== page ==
Some reviews may catch the librarians’ attention as a possible book for Tale. Those titles are passed along for further reading by at least a couple of committee members. Then, if the book is recommended a majority of the Council members read the book and discuss it at a future meeting.
“We inspire each other with our reading choices,” said Peggy Parker, director of the Perry Public Library. “We always manage to find great reading suggestions in addition to those chosen for consideration as Tale books.”
Many books get reviewed by the council. “Although we know what we are looking for, a professional reviewer is not looking for the characteristics that we are,” DeLooze explained.
By following their criteria, the Council narrows down the contenders.
“Then we simply look for something we feel would be appreciated by a wide audience here,” Parker said. “We use our library experiences and past knowledge of the Tale choices to help with the final selection.”
Consideration is also given to awards a book may have received and the author’s ability and willingess to travel to the area to present programs in each county. Cost is also a factor for a program funded largely through grants, donations and the sale of the chosen author’s works.
And just because a title isn’t picked one year doesn’t mean it won’t be considered in other years.
“I find it a good sign if I had read a book a year or more ago and still remembered its fine points,” Parker said.
“Mudbound,” first suggested more than a year ago as a possible Tale selection, is one such book.
“The richness of the story line so aptly told by six different narrators stuck with me,” Parker said.
Making discoveries
Participation in Tale has even changed reading habits among Council members.
Sue Chiddy, a reading instructor at Genesee Community College, acknowledged that before becoming involved in Tale she would stop reading after a couple of chapters if she thought the book wouldn’t be worth her time reading.
“Knowing what I now know, I may have missed out on a few ‘good reads,’ ” Chiddy said. “After having read many books that were suggested as a Tale consideration, I’ve given books that weren’t ‘my style’ more of a chance and found that these books were worth my time.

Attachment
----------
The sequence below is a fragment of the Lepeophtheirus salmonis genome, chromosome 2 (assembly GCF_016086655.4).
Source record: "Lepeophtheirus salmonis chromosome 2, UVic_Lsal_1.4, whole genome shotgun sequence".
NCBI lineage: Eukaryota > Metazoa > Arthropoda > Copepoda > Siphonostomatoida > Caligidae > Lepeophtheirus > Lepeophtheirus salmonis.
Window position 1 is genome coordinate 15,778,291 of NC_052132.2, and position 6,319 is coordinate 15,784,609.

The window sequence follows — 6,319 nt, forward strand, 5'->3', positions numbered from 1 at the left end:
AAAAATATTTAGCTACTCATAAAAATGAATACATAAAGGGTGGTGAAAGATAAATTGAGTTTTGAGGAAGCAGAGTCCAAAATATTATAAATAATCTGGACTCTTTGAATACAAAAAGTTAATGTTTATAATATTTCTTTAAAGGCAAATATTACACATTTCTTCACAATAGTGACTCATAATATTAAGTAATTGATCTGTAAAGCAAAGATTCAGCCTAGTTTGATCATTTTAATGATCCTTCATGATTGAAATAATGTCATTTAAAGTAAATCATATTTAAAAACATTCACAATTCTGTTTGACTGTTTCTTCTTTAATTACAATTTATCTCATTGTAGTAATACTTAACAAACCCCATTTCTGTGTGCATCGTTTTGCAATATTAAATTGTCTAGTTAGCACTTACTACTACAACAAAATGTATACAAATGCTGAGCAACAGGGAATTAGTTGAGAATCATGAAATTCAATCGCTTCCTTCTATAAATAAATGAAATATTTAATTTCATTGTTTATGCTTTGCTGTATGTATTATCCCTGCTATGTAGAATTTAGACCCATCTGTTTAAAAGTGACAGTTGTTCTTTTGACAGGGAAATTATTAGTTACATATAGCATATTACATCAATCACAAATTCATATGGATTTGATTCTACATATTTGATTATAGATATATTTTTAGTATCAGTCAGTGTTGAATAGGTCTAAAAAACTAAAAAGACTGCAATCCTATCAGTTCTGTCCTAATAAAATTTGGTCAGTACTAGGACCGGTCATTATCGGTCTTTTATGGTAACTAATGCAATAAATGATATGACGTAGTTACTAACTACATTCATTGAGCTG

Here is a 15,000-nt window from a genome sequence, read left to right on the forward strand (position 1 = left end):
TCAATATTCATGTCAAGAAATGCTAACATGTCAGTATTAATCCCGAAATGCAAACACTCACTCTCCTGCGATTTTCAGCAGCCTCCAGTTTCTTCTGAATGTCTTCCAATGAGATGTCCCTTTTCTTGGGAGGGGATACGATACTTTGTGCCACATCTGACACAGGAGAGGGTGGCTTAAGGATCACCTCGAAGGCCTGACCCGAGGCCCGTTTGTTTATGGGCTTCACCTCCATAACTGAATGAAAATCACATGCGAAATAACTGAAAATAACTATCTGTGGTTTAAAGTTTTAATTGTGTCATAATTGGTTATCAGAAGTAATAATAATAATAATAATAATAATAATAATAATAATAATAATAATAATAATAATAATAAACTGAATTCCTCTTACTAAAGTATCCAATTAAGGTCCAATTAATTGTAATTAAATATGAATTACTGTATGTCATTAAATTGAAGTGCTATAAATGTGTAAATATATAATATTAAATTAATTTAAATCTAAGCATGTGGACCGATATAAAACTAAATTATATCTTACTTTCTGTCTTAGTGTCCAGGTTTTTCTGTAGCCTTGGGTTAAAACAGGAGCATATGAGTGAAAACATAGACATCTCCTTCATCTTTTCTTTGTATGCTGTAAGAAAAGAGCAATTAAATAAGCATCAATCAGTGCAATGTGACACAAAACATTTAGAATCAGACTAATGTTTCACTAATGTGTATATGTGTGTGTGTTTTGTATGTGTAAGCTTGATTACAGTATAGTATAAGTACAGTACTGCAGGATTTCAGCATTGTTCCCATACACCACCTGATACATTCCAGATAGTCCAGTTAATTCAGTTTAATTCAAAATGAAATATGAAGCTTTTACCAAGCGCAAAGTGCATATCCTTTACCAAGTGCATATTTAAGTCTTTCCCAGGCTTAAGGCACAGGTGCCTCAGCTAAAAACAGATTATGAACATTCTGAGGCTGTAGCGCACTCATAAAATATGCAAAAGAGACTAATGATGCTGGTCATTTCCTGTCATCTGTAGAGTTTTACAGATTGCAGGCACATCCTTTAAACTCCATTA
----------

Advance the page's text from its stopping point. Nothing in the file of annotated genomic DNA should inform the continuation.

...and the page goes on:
“I feel that I’m reading with a more open mind and that my choice of books for personal reading has broadened.”
Readers recognize the Council’s efforts, and many don’t stop with just the author’s Tale title.
Hauser, the Perry reader, has read books from Howard Frank Mosher and Mark Spragg that were published after their Tale appearances.
“It’s hard to pick through a list of hundreds, thousands of books and pick out a winner,” said Hauser, whose memo book of authors and books she’d like to read is never far away. “I think the Tale program has helped me get through that list. Every pick has been a winner.”
The next chapter
Each Tale Council meeting covers a variety of topics, usually revolving around the business of putting on the annual event. But the meetings all end the same way: with someone asking what books have you read lately. The librarians then compare notes, pass books around and share their thoughts on the latest books to catch their interest. From there, the list gets longer. Until it gets narrowed down to that one.
“What is the ideal Tale title?” DeLooze ponders. “Well, it’s well-written, thought-provoking and involving. It could be many other things, but it has to be those things!”

Hillary Jordan website:

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Courtesy of Batavia Newspapers Corporation